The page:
Imagination. Technical writers must be able to think about a procedure or product in the way a person without technical experience would think about it.

Teamwork. Technical writers must be able to work well with others. They are almost always part of a team: with other writers; with designers, editors, and illustrators; and with the technical people whose information they are explaining.

Technical skills. Technical writers must be able to understand highly complex information. Many technical writers need a background in engineering or computer science in order to do this.

Writing skills. Technical communicators must have excellent writing skills to be able to explain technical information clearly.

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Average Yearly Salary
$74,000
View Detailed Salary Report
$41,000
Min 10%
$74,000
Median 50%
$74,000
Median 50%
$74,000
Median 50%
$74,000
Median 50%
$74,000
Median 50%
$74,000
Median 50%
$74,000
Median 50%
$132,000
Max 90%
Best Paying Company
Brown University
Highest Paying City
Cambridge, MA
Highest Paying State
North Dakota
Avg Experience Level
2.6 years
How much does a Science Writer make at top companies?
The national average salary for a Science Writer in the United States is $74,240 per year or $36 per hour. Those in the bottom 10 percent make under $41,000 a year, and the top 10 percent make over $132,000.

Real Science Writer Salaries

Job Title Company Location Start Date Salary
Science Writer, Sfari.org Simons Foundation New York, NY Jan 01, 2015 $90,000
Science Writer Cold Spring Harbor Laboratory Cold Spring Harbor, NY Oct 01, 2011 $63,036
Science Writer/Instructor The University of Arizona Tucson, AZ Sep 12, 2015 $60,000
Science Writer The University of Arizona Tucson, AZ May 01, 2015 $52,061
Senior Science Writer & Press Officer University of Rochester Rochester, NY Aug 01, 2015 $50,331
Senior Science Writer & Press Officer University of Rochester Rochester, NY Jan 08, 2015 $50,331
UA Science Writer The University of Arizona Tucson, AZ May 01, 2012 $50,274
Science Writer National Academy of Sciences Washington, DC May 22, 2010 $49,608 -
$50,000
Senior Science Writer University of Rochester Rochester, NY Aug 01, 2012 $48,000
UA Science Writer The University of Arizona Tucson, AZ Jan 12, 2010 $48,000

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Top Skills for A Science Writer

  1. Environmental Science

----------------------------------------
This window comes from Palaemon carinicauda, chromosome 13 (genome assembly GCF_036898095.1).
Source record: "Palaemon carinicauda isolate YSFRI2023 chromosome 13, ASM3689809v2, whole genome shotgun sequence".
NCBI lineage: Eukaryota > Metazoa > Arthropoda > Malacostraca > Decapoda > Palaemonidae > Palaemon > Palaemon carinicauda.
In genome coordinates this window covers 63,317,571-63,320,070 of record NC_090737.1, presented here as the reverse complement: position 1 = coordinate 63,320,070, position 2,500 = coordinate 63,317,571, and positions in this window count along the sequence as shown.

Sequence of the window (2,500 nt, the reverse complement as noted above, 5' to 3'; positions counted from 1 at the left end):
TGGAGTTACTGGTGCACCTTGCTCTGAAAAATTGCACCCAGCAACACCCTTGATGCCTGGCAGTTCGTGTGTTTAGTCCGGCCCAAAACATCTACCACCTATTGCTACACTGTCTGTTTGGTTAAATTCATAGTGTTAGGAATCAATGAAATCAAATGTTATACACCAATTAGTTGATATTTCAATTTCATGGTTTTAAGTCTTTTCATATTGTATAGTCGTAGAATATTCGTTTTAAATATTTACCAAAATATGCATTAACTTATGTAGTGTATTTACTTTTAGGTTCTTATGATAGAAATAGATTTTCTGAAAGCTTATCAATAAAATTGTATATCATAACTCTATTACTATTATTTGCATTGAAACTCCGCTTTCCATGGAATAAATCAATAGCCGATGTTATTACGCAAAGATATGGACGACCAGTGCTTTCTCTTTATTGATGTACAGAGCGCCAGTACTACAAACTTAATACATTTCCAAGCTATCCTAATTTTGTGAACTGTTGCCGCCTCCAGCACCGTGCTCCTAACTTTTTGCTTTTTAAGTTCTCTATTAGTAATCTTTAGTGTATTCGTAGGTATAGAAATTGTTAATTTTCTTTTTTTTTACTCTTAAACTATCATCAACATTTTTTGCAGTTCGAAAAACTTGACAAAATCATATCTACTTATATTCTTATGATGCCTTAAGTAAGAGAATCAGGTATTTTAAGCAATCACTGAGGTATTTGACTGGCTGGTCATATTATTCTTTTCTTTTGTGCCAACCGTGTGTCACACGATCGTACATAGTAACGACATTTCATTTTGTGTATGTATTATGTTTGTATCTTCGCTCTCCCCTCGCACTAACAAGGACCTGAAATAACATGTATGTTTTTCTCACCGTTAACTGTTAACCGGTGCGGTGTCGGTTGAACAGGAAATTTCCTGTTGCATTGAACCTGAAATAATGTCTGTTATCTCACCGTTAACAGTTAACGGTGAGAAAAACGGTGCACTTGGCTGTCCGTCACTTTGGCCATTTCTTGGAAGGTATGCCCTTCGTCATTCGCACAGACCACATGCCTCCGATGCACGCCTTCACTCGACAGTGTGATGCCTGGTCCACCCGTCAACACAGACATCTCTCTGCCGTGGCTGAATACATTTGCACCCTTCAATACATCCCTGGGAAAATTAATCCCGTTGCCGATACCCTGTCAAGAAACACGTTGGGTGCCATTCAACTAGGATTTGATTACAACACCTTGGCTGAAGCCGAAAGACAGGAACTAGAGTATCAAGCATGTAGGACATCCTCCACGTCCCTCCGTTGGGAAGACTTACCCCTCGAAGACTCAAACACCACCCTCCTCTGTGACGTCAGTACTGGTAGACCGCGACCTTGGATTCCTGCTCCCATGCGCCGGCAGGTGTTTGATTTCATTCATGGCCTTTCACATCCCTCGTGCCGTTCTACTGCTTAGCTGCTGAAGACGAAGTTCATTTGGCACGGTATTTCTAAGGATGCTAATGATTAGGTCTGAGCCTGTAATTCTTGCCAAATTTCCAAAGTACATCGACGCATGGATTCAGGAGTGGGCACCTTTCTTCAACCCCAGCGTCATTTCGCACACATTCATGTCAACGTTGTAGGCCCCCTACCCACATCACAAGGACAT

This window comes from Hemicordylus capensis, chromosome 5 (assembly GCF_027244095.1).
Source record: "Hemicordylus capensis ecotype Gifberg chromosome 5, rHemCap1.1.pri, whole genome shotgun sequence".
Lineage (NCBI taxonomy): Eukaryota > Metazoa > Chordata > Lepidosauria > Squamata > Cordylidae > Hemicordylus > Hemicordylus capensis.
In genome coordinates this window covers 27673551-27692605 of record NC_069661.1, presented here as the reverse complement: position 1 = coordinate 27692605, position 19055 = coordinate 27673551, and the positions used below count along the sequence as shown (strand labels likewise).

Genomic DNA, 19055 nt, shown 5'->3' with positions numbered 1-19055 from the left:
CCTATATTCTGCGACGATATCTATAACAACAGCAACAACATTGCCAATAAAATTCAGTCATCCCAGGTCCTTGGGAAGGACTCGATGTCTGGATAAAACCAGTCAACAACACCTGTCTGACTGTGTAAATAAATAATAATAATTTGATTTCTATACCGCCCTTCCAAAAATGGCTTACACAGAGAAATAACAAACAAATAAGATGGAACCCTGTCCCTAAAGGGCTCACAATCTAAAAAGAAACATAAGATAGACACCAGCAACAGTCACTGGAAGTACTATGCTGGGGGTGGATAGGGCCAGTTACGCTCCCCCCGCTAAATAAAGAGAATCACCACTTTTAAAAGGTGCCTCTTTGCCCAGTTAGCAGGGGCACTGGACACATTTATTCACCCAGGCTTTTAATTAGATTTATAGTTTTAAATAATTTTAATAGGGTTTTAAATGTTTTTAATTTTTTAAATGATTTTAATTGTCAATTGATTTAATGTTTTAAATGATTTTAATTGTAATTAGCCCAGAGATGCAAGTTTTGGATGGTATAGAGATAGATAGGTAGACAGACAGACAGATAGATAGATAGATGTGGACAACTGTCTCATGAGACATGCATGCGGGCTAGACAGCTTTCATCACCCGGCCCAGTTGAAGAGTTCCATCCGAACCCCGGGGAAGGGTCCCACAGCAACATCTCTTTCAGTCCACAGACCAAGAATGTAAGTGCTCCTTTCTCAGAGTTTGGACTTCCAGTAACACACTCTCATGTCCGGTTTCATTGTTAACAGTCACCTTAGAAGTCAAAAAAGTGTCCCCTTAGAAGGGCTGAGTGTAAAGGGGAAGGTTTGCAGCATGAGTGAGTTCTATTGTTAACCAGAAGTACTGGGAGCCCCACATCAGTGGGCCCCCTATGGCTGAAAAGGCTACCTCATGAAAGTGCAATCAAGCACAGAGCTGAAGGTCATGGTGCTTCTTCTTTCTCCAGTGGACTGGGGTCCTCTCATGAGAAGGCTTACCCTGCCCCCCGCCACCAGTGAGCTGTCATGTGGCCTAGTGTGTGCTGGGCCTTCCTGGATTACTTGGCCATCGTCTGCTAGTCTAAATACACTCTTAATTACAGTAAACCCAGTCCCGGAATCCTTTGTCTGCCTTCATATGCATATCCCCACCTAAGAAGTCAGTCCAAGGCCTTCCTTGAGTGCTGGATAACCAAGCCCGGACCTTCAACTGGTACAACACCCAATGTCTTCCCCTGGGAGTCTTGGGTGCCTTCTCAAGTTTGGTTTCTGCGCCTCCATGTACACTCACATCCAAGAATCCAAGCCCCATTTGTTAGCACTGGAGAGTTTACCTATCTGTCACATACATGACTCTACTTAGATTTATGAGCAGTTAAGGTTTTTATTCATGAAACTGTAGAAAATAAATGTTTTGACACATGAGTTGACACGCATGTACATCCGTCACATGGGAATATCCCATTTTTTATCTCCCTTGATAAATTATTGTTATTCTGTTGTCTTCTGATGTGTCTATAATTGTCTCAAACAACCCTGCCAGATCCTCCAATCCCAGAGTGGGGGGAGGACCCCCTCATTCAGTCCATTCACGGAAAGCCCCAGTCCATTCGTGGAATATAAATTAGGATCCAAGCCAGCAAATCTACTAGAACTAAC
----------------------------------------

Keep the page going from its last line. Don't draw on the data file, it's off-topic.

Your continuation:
2. Press Releases
  3. Web Content
You can check out examples of real life uses of top skills on resumes here:
  • Report, write, and edit news highlights and press releases for both the Department of Energy and National Science Foundation.
  • Research academic and scientific journals and popular science media.
  • Contacted medical researchers and patients to establish crowd source funding for further medical research
  • Developed scientific training materials in neurobiology, endocrinology, medical imaging, genetics and cell biology.
  • Highlighted research achievements in reports to Congress and responded to Congressional inquiries on NIH policy and research.

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Average Salary:

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Top 10 Best States for Science Writers

  1. Washington
  2. Massachusetts
  3. California
  4. Virginia
  5. North Carolina
  6. District of Columbia
  7. New Jersey
  8. Maryland
  9. Connecticut
  10. Colorado
  • (116 jobs)
  • (153 jobs)
  • (667 jobs)
  • (201 jobs)
  • (113 jobs)
  • (82 jobs)
  • (87 jobs)
  • (139 jobs)
  • (29 jobs)
  • (79 jobs)

Science Writer Demographics

Gender

Female

56.6%

Male

32.5%

Unknown

10.8%
Ethnicity

White

61.4%

Black or African American

12.4%

Hispanic or Latino

12.0%

Asian

10.6%

Unknown

3.7%
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Foreign Languages Spoken

Spanish

50.0%

French

7.9%

Russian

7.9%

German

5.3%

Hindi

5.3%

Irish

2.6%

Chinese

2.6%

Japanese

2.6%

Urdu

2.6%

Arabic

2.6%

Navajo

2.6%

Tamil

2.6%

Korean

2.6%

Armenian

2.6%
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Science Writer Education

Schools

Johns Hopkins University

11.8%

Columbia University

9.8%

New York University

4.9%

University of Tennessee - Knoxville

4.9%

Georgetown University

4.9%

University of Wisconsin Extension

4.9%

University of California - Berkeley

4.9%

University of Virginia

4.9%

University of Arizona

4.9%

University of Washington

4.9%

University of South Florida

3.9%

University of California - Santa Cruz

3.9%

Temple University

3.9%

Oregon State University

3.9%

Harvard University

3.9%

Drexel University

3.9%

University of Southern California

3.9%

University of Pittsburgh -

3.9%

George Washington University

3.9%

Massachusetts Institute of Technology

3.9%
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Majors

Biology

15.7%

Journalism

12.0%

English

8.6%

Biochemistry, Biophysics, Molecular Biology

8.2%

Writing

7.9%

Chemistry

4.1%

Neuroscience

4.1%

Environmental Science

3.7%

Communication

3.7%

Physics

3.7%

Cell Biology And Anatomical Science

3.4%

Geology

3.4%

Psychology

3.0%

General Education, Specific Areas

3.0%

Pharmacology

3.0%

Public Health

2.6%

Microbiology

2.6%

Business

2.6%

Biomedical Sciences

2.2%

Ecology, Population Biology, And Epidemiology

2.2%
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Degrees

Masters

34.3%

Bachelors

27.8%

Doctorate

24.0%

Other

9.6%

Certificate

2.7%

Associate

0.9%

Diploma

0.4%

License

0.2%